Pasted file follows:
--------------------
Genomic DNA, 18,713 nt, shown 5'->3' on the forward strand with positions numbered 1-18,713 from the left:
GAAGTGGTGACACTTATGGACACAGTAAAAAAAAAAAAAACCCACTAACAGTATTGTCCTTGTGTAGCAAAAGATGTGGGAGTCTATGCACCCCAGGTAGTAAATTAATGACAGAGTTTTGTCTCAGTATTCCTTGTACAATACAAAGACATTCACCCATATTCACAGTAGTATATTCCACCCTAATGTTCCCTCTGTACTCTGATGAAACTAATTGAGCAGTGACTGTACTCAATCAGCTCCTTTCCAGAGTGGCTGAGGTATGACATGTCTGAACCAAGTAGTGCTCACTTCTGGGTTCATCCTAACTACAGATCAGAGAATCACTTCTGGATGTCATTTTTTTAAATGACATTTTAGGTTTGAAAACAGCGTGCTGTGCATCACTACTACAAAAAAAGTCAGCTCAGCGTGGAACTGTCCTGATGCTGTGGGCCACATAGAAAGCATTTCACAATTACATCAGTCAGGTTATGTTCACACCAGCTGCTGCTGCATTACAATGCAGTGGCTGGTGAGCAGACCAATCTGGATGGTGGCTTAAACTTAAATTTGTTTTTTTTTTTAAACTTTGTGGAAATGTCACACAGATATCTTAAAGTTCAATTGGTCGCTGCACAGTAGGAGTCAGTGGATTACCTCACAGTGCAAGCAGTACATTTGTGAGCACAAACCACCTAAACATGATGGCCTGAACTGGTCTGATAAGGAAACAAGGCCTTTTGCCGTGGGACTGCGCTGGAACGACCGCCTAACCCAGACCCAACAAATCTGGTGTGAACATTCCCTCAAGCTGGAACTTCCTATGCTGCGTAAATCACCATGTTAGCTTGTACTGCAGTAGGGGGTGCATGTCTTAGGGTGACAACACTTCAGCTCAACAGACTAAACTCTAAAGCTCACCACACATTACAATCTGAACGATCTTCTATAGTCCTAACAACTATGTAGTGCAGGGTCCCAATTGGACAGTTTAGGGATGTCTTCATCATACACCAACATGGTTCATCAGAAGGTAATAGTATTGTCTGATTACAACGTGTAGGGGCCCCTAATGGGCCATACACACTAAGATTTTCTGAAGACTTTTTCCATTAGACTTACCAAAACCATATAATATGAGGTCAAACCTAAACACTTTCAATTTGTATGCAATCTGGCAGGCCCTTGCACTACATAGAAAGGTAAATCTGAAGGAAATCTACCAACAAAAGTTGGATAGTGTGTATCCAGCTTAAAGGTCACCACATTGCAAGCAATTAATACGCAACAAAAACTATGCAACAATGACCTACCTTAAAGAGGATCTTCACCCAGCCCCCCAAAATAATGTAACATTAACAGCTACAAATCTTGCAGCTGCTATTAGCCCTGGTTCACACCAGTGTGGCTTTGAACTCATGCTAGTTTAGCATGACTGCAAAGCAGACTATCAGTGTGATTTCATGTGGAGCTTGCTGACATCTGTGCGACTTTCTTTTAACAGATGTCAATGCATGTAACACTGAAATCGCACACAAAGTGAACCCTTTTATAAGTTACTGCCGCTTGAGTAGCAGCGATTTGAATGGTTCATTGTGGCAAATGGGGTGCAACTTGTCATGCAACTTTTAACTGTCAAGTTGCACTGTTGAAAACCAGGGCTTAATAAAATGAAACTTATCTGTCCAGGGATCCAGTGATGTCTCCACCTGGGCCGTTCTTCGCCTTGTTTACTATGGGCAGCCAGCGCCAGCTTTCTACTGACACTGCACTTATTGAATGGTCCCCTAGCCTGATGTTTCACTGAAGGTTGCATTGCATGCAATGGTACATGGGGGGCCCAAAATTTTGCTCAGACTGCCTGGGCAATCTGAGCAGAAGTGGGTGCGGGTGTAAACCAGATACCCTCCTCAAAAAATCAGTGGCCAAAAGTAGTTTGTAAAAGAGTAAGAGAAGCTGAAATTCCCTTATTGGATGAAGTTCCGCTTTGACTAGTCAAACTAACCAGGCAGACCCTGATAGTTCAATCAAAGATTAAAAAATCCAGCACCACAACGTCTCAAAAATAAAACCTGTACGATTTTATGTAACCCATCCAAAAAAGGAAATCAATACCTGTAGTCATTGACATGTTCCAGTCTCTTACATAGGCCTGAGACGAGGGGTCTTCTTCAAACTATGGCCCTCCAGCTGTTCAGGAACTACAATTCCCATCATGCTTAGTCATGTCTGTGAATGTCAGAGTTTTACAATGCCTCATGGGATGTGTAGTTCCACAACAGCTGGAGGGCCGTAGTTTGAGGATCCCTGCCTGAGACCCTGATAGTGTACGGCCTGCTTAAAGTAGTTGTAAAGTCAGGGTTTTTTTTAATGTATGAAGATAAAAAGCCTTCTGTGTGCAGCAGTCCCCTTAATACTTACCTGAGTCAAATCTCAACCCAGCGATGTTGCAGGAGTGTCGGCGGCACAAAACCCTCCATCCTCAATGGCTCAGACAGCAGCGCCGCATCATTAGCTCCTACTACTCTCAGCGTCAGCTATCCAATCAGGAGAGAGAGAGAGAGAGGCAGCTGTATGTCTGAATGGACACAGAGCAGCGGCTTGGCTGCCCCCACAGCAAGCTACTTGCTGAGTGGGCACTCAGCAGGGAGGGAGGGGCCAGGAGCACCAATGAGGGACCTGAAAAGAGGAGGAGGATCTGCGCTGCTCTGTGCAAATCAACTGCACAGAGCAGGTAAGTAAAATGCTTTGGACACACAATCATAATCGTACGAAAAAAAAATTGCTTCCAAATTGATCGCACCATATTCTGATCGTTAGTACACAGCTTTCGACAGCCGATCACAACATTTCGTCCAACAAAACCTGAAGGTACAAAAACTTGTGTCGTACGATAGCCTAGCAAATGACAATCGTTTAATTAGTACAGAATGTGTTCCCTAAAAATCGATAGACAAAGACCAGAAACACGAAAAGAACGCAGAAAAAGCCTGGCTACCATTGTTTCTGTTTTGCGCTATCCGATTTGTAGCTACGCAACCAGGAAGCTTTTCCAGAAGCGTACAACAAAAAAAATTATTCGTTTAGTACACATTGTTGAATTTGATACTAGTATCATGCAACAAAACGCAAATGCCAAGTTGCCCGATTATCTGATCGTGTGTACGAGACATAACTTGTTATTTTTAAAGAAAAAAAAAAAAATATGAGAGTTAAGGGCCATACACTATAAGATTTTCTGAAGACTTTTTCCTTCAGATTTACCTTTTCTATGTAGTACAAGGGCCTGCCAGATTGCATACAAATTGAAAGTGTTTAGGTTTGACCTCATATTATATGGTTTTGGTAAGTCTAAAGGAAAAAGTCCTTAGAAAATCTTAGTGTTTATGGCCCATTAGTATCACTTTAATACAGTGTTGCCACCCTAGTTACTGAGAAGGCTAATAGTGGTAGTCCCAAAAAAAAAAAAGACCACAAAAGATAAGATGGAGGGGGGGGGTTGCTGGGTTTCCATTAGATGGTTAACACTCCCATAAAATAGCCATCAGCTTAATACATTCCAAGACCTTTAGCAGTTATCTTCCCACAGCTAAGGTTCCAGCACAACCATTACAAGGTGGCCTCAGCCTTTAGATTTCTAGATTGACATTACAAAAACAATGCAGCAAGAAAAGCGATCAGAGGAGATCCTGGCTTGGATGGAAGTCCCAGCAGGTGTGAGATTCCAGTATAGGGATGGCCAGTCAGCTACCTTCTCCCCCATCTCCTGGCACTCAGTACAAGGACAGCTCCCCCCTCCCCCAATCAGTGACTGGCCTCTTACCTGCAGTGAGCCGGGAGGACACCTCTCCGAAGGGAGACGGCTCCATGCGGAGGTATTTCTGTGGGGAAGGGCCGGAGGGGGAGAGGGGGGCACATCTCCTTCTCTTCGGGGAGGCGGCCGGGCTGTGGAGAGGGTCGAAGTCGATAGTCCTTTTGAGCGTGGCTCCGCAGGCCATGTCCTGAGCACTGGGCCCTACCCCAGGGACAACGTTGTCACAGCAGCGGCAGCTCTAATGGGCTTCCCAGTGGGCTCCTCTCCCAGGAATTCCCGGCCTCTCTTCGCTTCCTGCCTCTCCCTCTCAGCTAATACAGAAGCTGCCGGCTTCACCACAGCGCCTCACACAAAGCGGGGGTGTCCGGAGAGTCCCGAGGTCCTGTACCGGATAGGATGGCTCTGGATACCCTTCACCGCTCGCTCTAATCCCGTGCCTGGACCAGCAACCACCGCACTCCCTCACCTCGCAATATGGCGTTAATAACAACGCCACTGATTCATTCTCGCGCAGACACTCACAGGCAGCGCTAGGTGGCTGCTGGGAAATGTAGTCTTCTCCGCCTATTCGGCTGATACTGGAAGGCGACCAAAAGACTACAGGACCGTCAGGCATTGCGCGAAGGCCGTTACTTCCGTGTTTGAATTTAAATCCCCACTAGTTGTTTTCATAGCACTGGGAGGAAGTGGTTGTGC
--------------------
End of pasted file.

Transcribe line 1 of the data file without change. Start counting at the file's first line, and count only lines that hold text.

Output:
Genomic DNA, 18,713 nt, shown 5'->3' on the forward strand with positions numbered 1-18,713 from the left: